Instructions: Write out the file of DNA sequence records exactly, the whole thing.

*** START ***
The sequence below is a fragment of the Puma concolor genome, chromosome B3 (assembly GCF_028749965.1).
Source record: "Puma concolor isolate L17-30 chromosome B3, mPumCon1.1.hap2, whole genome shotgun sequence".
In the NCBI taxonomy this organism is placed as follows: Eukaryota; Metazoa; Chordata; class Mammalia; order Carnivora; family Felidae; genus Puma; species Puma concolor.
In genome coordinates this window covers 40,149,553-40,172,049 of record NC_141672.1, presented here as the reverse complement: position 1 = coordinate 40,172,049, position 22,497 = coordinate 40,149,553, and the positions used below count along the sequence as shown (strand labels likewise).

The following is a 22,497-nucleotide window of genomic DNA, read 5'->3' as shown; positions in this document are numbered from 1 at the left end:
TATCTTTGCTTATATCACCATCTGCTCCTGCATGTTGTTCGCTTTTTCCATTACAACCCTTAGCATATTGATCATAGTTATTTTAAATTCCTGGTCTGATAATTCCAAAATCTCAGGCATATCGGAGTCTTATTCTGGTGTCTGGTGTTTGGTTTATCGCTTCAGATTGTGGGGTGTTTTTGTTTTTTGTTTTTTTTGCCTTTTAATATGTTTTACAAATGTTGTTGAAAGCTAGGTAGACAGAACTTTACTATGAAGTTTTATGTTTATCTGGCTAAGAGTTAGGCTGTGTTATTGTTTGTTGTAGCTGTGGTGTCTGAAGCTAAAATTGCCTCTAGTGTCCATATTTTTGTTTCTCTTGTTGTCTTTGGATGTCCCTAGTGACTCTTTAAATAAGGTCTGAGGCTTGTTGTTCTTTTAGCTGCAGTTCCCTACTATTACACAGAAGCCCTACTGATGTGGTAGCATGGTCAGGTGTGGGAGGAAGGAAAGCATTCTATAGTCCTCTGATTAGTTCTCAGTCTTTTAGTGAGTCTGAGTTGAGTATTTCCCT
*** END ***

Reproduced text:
The sequence below is a fragment of the Puma concolor genome, chromosome B3 (assembly GCF_028749965.1).
Source record: "Puma concolor isolate L17-30 chromosome B3, mPumCon1.1.hap2, whole genome shotgun sequence".
In the NCBI taxonomy this organism is placed as follows: Eukaryota; Metazoa; Chordata; class Mammalia; order Carnivora; family Felidae; genus Puma; species Puma concolor.
In genome coordinates this window covers 40,149,553-40,172,049 of record NC_141672.1, presented here as the reverse complement: position 1 = coordinate 40,172,049, position 22,497 = coordinate 40,149,553, and the positions used below count along the sequence as shown (strand labels likewise).

The following is a 22,497-nucleotide window of genomic DNA, read 5'->3' as shown; positions in this document are numbered from 1 at the left end:
TATCTTTGCTTATATCACCATCTGCTCCTGCATGTTGTTCGCTTTTTCCATTACAACCCTTAGCATATTGATCATAGTTATTTTAAATTCCTGGTCTGATAATTCCAAAATCTCAGGCATATCGGAGTCTTATTCTGGTGTCTGGTGTTTGGTTTATCGCTTCAGATTGTGGGGTGTTTTTGTTTTTTGTTTTTTTTGCCTTTTAATATGTTTTACAAATGTTGTTGAAAGCTAGGTAGACAGAACTTTACTATGAAGTTTTATGTTTATCTGGCTAAGAGTTAGGCTGTGTTATTGTTTGTTGTAGCTGTGGTGTCTGAAGCTAAAATTGCCTCTAGTGTCCATATTTTTGTTTCTCTTGTTGTCTTTGGATGTCCCTAGTGACTCTTTAAATAAGGTCTGAGGCTTGTTGTTCTTTTAGCTGCAGTTCCCTACTATTACACAGAAGCCCTACTGATGTGGTAGCATGGTCAGGTGTGGGAGGAAGGAAAGCATTCTATAGTCCTCTGATTAGTTCTCAGTCTTTTAGTGAGTCTGAGTTGAGTATTTCCCT